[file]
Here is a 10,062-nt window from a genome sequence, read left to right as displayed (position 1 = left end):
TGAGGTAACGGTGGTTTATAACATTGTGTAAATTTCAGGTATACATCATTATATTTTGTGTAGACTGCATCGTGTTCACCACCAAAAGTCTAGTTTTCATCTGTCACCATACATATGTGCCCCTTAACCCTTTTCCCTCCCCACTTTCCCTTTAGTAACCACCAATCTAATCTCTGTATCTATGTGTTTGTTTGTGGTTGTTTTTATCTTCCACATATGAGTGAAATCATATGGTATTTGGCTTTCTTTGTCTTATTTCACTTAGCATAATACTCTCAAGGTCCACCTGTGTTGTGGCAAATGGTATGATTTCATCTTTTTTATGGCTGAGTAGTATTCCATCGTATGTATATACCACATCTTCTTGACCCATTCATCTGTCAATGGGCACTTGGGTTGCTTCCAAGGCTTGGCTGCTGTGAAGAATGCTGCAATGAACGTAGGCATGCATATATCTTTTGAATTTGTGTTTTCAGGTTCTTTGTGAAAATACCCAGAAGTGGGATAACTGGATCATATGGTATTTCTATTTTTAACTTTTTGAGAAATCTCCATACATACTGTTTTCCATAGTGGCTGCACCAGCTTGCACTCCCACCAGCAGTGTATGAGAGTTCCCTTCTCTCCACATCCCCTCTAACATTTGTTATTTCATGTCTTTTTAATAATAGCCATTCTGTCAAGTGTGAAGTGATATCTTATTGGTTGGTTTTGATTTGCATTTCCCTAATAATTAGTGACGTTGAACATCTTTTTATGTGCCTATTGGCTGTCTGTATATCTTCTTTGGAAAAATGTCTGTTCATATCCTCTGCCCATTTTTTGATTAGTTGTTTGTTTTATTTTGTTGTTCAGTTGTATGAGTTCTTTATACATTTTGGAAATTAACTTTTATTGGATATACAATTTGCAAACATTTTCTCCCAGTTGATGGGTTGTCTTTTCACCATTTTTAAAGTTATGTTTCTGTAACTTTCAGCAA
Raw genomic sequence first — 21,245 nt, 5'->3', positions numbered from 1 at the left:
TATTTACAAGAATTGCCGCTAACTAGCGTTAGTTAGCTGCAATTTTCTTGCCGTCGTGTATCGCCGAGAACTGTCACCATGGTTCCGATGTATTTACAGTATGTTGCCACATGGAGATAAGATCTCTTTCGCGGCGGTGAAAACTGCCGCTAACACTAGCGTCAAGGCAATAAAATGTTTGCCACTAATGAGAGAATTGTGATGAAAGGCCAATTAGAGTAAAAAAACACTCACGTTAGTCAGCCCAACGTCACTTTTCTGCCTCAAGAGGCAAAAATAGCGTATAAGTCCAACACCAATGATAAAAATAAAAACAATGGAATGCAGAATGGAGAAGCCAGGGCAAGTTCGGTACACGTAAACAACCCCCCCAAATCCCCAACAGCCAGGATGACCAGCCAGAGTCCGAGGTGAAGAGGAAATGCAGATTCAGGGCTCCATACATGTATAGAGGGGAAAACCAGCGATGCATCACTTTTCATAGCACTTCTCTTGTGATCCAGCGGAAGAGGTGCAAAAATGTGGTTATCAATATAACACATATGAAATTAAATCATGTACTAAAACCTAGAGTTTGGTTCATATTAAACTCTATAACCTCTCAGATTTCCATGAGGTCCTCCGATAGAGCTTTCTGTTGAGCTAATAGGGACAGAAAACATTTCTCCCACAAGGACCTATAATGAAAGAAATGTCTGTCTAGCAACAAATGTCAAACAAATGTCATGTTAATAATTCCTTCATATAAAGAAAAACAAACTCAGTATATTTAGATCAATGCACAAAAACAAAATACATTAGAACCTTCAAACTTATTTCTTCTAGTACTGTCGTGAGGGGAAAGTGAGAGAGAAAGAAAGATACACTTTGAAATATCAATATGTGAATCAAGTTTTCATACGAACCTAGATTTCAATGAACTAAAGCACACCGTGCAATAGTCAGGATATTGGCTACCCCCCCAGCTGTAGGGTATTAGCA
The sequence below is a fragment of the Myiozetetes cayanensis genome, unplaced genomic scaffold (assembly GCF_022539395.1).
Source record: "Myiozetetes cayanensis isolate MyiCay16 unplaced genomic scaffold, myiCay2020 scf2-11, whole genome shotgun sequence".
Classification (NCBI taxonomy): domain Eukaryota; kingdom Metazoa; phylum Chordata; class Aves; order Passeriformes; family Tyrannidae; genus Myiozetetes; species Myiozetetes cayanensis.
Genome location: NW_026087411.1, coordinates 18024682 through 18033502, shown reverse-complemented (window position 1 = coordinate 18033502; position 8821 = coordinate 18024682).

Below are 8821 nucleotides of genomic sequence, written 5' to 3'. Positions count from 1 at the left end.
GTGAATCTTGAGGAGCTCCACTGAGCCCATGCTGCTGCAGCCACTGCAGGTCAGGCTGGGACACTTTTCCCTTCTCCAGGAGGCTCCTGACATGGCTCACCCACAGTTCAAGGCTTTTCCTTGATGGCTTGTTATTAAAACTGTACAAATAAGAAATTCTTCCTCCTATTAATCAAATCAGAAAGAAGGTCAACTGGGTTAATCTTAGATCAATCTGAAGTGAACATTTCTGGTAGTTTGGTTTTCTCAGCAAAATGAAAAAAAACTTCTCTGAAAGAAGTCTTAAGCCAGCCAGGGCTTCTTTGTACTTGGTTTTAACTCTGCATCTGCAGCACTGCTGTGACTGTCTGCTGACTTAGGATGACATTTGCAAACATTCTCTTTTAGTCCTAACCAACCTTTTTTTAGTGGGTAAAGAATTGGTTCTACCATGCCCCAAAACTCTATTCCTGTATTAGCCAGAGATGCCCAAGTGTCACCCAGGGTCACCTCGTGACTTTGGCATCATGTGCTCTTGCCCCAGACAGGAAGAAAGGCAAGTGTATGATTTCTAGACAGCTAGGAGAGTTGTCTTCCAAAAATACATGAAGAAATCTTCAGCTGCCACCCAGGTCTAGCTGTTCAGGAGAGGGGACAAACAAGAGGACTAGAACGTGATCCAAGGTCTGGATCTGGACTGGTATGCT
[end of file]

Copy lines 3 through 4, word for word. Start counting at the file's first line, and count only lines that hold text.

Raw genomic sequence first — 21,245 nt, 5'->3', positions numbered from 1 at the left:
TATTTACAAGAATTGCCGCTAACTAGCGTTAGTTAGCTGCAATTTTCTTGCCGTCGTGTATCGCCGAGAACTGTCACCATGGTTCCGATGTATTTACAGTATGTTGCCACATGGAGATAAGATCTCTTTCGCGGCGGTGAAAACTGCCGCTAACACTAGCGTCAAGGCAATAAAATGTTTGCCACTAATGAGAGAATTGTGATGAAAGGCCAATTAGAGTAAAAAAACACTCACGTTAGTCAGCCCAACGTCACTTTTCTGCCTCAAGAGGCAAAAATAGCGTATAAGTCCAACACCAATGATAAAAATAAAAACAATGGAATGCAGAATGGAGAAGCCAGGGCAAGTTCGGTACACGTAAACAACCCCCCCAAATCCCCAACAGCCAGGATGACCAGCCAGAGTCCGAGGTGAAGAGGAAATGCAGATTCAGGGCTCCATACATGTATAGAGGGGAAAACCAGCGATGCATCACTTTTCATAGCACTTCTCTTGTGATCCAGCGGAAGAGGTGCAAAAATGTGGTTATCAATATAACACATATGAAATTAAATCATGTACTAAAACCTAGAGTTTGGTTCATATTAAACTCTATAACCTCTCAGATTTCCATGAGGTCCTCCGATAGAGCTTTCTGTTGAGCTAATAGGGACAGAAAACATTTCTCCCACAAGGACCTATAATGAAAGAAATGTCTGTCTAGCAACAAATGTCAAACAAATGTCATGTTAATAATTCCTTCATATAAAGAAAAACAAACTCAGTATATTTAGATCAATGCACAAAAACAAAATACATTAGAACCTTCAAACTTATTTCTTCTAGTACTGTCGTGAGGGGAAAGTGAGAGAGAAAGAAAGATACACTTTGAAATATCAATATGTGAATCAAGTTTTCATACGAACCTAGATTTCAATGAACTAAAGCACACCGTGCAATAGTCAGGATATTGGCTACCCCCCCAGCTGTAGGGTATTAGCA